American - French Alliance and Operations

By Robert Geake and Fred Zilian, Ph.D.

The American victory in the Battle of Saratoga (NY) in October, 1777, had a strategic impact on the Revolutionary War. It convinced the French to ally with the fledgling United States. In February, 1778, France signed a treaty of commerce and friendship and also a treaty of alliance with the United States. Great Britain now faced a much different threat. The US was hopeful and emboldened.

On July 29, the French fleet arrived off Pt. Judith, RI. Under the command of Charles Henri Théodat, Comte d’Estaing, it consisted of 16 ships, with 12 ships of the line and about 4,000 army troops. The British naval forces were clearly overmatched, so they took defensive measures. They withdrew their forces spread throughout the island to defensive positions near and in Newport. They also scuttled about 10 ships to prevent them from falling into French hands.

On August 8, d’Estaing moved the bulk of his fleet into Newport harbor. However, the next day British Admiral Howe and his fleet, a relief force, were spotted off Pt. Judith. On August 10, the fleets were maneuvering for position in the Atlantic south of the bay; however, Mother Nature stepped in. A tremendous hurricane arrived and raged for two days, disabling both fleets.

The American Siege of Newport

During this same time, the American forces, led by Maj Gen John Sullivan, had launched an offensive from Tiverton across Howland’s Ferry and landed unopposed in Portsmouth. They quickly occupied the fortifications which the British had evacuated, most prominently, Fort Butts, where the Portsmouth town wind turbine now stands. Gen Sullivan decided on a siege of Newport to try to strangle the British until the French fleet returned to the bay. American forces advanced in the east as far as the high ground east of Valley Rd. (Honeyman’s Hill), in the west as far as the high ground north of Miantonomi Ave.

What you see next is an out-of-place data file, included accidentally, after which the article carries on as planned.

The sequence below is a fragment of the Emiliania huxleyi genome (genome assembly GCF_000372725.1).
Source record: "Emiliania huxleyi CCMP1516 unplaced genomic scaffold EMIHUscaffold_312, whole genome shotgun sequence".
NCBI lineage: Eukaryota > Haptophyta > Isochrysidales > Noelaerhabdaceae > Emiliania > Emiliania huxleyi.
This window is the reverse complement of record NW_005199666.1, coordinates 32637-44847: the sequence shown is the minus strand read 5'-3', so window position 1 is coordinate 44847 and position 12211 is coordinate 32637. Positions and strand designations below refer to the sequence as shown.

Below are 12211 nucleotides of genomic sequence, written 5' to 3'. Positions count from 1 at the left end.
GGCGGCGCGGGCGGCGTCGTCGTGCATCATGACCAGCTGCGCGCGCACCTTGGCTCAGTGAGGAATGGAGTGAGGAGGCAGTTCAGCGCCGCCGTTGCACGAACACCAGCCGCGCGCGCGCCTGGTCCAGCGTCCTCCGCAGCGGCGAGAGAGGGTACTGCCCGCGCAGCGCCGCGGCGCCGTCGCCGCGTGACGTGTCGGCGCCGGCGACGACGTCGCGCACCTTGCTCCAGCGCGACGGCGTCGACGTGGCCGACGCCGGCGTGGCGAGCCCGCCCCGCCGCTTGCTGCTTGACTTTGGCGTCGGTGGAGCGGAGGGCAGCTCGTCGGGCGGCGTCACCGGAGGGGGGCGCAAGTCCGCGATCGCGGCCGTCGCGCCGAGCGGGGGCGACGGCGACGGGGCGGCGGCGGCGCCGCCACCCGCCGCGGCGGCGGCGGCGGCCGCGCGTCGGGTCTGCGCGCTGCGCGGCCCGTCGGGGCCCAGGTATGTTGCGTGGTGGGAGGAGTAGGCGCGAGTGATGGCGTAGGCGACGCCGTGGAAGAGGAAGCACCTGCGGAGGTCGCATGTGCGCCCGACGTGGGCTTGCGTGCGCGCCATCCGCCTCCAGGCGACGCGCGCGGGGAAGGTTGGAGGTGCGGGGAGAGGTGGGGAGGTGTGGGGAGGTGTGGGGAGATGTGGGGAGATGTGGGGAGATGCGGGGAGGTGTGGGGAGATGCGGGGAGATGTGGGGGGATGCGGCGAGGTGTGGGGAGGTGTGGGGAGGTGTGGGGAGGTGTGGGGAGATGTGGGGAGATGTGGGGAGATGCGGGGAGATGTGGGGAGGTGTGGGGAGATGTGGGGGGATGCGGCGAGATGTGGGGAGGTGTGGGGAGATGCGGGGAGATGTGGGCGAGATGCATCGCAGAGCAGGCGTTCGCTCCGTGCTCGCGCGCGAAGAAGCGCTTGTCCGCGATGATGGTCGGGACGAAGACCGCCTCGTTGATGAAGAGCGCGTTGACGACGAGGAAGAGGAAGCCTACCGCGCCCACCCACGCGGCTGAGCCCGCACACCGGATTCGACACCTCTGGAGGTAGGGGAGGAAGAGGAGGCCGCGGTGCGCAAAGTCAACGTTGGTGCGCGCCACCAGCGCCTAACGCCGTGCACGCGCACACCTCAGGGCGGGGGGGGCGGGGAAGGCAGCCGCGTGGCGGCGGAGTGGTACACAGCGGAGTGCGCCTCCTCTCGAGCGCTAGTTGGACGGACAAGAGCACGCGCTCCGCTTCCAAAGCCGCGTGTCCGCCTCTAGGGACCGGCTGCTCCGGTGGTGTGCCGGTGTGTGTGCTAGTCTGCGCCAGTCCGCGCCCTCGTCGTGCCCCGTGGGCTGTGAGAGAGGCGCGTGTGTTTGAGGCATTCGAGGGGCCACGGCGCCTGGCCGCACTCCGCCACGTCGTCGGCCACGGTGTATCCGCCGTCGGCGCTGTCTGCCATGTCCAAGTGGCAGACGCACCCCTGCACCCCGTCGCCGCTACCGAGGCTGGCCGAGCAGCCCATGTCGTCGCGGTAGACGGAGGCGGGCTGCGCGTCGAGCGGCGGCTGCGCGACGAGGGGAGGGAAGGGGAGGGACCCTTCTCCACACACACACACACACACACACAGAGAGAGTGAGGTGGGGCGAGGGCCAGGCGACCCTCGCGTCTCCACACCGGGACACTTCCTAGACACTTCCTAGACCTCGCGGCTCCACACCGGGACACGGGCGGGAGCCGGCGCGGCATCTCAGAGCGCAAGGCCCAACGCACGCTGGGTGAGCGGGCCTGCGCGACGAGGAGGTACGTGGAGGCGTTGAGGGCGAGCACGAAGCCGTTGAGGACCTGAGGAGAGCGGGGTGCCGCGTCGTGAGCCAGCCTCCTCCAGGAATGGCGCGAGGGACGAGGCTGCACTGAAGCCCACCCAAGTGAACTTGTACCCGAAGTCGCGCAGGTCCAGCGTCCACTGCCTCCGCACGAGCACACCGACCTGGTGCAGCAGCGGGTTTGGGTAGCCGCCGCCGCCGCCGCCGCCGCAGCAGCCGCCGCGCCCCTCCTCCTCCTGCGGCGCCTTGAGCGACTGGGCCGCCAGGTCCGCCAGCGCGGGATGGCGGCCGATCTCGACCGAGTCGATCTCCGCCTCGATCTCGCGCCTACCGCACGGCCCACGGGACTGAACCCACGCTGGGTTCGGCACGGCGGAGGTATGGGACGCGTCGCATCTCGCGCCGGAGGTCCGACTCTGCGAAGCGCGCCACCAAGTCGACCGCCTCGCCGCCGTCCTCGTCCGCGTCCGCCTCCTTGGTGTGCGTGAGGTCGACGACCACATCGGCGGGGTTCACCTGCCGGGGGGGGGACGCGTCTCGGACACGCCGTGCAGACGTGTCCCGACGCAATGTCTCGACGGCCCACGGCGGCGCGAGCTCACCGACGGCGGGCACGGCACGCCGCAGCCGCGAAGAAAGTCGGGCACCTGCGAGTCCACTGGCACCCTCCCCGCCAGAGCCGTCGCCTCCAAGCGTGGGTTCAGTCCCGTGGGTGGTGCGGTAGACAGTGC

The French Fleet Departs

Worried about the British relief force, Adm d’Estaing informed Gen Sullivan that he was taking his fleet to Boston for repairs. The Americans were stunned and angry; Gen. Sullivan was indignant.

Thus began the unraveling of the allied offensive operation. To make matters worse, the terms of enlistment for several of the militia units were expiring. They wanted to get back to their farms and families. Lastly, sickness, especially dysentery, began to take its toll. On August 24, the siege ended and American forces began a retreat.

The British Take Leave of Newport

With losses in the southern campaigns beginning to have their toll, and the constant harassment from American privateers and militia, the British decided to leave Aquidneck Island and regroup their forces around long occupied New York. The occupying forces departed Newport on the evening of October 25, 1779. The British burned the barracks used at Breton Point, but left other works intact, along with fuel, forage, and a number of horses behind.

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Ben Franklin and French diplomats depicted signing the Treaty of Alliance, officially entering France into the American War of Independence.

An illustration depicting the French Navy's entrance to Narragansett Bay.

The Siege of Newport.

Admiral Jean Baptistes Charles Henri Hector, Comte d'Estaing.

Breton Point, courtesy of Google ©